At Dow Corning, hiring of summer interns has been stable this year compared with last year, according to Teresa Billingsley, student programs coordinator. Recruited mainly to support the company’s manufacturing operations, each student is assigned an individual project to work on during the course of a 10–12-week summer internship, she says.

Smaller chemical companies also bring in interns, albeit often in smaller numbers. Strem Chemicals, for example, is hiring one intern for the summer who will work with the company’s new products technologist, drawing and designing structures using software tools, says Michael Strem, the company’s founder and president.

In the past, Strem’s interns, who typically work under close supervision, have done synthesis work, gained hands-on experience using gas chromatographs or infrared spectrometers, or worked in its sales and marketing department, Strem says.

Companies in other fields, such as instrumentation, also continue to usher chemistry and chemical engineering students into their ranks.

At Thermo Fisher Scientific, for example, hiring of interns remains stable. The company typically hires about 150 to 200 interns globally each summer, according to Nikki Soares, director of talent acquisition for customer channels and BioPharma Services, who leads the company’s internship effort.

Thermo Fisher hires into a variety of disciplines including R&D, operations, software development, and marketing, Soares adds.

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CHILLIN’
Thermo Fisher Scientific’s Bay Area interns take a break to enjoy an excursion through San Francisco.
Credit: ThermoFisher Scientific
ThermoFisher Scientific’s Bay Area interns take a break to enjoy an excursion through San Francisco.
 
CHILLIN’
Thermo Fisher Scientific’s Bay Area interns take a break to enjoy an excursion through San Francisco.
Credit: ThermoFisher Scientific

Those who are studying chemistry or biochemistry might be involved in assisting in the development of DNA methylation detection methods or performing organic synthesis experiments, for example.

The internship experience involves more than just project work. “Our summer program includes exposure to senior leadership, professional development, networking with peers, and community service projects,” Soares says.

Like many companies, Thermo Fisher has a vested interest in helping its interns build skills they might apply in a future job within the company. According to the University of Illinois’s Simpson, many of the companies that recruit at the school will hire 70 to 85% of their entry-level employees from their internship pool.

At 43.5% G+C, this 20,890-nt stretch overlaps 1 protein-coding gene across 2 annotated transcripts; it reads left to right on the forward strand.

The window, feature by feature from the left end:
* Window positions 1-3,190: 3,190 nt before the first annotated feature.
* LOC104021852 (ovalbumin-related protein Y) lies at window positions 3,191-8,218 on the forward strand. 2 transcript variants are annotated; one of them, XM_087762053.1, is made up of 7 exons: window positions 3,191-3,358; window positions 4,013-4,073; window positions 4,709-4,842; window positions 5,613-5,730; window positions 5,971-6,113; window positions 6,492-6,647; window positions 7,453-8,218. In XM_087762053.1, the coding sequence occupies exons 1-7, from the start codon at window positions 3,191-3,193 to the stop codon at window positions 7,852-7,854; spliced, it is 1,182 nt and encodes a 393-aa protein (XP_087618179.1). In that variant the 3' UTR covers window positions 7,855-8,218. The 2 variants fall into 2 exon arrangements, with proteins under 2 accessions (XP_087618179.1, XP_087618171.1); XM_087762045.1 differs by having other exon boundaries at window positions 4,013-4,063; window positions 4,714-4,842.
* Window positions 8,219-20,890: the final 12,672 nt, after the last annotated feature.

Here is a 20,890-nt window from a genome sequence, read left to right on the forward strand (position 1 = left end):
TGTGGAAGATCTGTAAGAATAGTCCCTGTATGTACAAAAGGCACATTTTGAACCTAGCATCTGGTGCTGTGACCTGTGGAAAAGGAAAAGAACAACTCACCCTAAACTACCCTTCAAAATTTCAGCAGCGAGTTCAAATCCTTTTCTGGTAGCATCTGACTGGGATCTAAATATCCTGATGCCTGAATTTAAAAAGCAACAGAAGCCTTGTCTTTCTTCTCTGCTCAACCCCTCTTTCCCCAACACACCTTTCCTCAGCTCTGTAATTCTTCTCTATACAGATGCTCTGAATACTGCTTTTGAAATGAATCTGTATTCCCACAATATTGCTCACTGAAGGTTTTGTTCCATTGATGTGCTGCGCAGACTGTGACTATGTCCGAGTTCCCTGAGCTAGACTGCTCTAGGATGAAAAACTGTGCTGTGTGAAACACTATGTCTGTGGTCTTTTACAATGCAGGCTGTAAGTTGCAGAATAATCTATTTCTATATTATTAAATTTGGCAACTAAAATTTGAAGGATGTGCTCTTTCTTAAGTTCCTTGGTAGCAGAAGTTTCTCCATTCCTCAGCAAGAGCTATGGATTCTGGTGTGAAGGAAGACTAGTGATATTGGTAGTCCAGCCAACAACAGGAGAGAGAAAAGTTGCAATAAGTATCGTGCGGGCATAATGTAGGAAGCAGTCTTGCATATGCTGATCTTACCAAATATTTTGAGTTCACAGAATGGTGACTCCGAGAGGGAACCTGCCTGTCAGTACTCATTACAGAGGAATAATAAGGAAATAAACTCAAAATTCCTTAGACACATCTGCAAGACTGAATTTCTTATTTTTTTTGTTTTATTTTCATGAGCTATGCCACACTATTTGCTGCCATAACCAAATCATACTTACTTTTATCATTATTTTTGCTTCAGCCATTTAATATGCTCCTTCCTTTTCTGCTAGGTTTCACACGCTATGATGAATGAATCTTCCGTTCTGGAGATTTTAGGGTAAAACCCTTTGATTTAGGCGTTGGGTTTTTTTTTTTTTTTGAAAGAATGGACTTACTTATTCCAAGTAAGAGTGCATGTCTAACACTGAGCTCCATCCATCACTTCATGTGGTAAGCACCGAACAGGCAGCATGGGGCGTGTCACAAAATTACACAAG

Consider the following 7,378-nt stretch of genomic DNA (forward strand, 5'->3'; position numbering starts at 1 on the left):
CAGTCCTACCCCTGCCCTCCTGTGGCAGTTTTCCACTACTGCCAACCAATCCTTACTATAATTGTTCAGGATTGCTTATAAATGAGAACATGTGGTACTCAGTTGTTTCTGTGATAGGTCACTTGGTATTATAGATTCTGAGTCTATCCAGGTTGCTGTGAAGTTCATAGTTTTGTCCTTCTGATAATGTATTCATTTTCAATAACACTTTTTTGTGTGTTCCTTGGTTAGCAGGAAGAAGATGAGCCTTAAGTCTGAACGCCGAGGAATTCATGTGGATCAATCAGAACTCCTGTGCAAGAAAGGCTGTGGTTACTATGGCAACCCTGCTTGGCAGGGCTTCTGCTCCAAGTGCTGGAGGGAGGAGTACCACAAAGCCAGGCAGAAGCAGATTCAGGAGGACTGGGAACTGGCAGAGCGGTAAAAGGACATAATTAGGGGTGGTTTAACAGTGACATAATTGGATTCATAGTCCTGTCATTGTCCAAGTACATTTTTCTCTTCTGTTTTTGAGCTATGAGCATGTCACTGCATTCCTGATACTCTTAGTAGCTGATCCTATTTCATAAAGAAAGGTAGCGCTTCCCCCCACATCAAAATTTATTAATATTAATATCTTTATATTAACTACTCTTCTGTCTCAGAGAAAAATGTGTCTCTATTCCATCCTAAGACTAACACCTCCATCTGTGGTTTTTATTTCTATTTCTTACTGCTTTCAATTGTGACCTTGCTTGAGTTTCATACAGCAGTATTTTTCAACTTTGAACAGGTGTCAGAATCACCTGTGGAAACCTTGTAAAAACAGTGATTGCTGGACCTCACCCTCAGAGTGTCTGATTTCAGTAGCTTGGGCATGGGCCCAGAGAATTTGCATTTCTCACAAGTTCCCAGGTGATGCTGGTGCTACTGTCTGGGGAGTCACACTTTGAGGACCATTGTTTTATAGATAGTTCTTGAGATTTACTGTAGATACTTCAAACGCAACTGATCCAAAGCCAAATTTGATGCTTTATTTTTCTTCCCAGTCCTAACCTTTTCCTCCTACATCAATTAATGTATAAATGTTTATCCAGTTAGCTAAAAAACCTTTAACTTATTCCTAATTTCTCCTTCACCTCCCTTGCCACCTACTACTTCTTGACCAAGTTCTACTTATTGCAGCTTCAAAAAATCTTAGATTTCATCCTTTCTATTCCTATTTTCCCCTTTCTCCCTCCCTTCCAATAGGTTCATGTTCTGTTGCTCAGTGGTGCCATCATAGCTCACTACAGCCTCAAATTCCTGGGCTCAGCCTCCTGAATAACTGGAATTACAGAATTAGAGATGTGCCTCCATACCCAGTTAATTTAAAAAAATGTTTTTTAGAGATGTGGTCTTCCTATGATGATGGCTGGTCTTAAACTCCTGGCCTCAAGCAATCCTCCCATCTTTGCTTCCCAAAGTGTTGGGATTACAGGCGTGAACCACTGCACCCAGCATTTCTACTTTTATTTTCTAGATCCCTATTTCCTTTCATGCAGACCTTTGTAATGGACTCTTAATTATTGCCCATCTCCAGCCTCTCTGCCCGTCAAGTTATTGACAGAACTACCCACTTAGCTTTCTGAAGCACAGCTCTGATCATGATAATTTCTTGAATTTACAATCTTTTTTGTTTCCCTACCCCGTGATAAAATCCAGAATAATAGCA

“Thermo Fisher views the intern program as an integral part of our entry-level hiring strategy,” Soares says. The program is used as a feeder pool for its direct-hire opportunities and its leadership development programs, which allow graduates to gain exposure to on-the-job experiences, mentorship, and structured learning opportunities.

The same is true at BASF. “Our internship program provides a great avenue for ambitious university students to join our professional and leadership development programs,” Everitt says. Participants in these programs tackle real-world rotational assignments within different U.S. and international locations. They explore career options and develop technical and professional decision-making skills. They also have the opportunity to assess their capabilities, skills, and interests and to gain exposure to BASF’s culture, values, and decision-makers.

When BASF hires former interns into permanent roles, it benefits from “a shorter onboarding process because the individual already has a working knowledge of BASF’s businesses, markets, and customers,” she adds.

In its ongoing effort to create a sustainable pipeline of talented individuals, BASF’s internship program helps the company stay connected to its core recruiting schools, Everitt says. Another benefit to the program, she says, is that interns serve as “brand ambassadors” for the company. “They often return to their schools and share their positive experiences with fellow students and potential new hires.”

While they are working within the company, interns make other valuable contributions too. “The company benefits from the innovative ideas, unique experiences, and diverse perspectives of tomorrow’s workforce and from learning what matters most to them,” Everitt says.

Help For Unemployed Chemists

Many chemists are still struggling to find jobs. To address the urgent needs of its unemployed members, the American Chemical Society offers an extensive suite of career assistance tools and discounts. ACS offers all of its members a number of other free career assistance tools. For links to the career-related benefits and resources for members, visit www.acs.org/unemployed.

Likewise, GSK’s Court says its internship program provides the company with “bright, enthusiastic, and innovative individuals who can deliver enhanced perspective and challenge current ways of working.”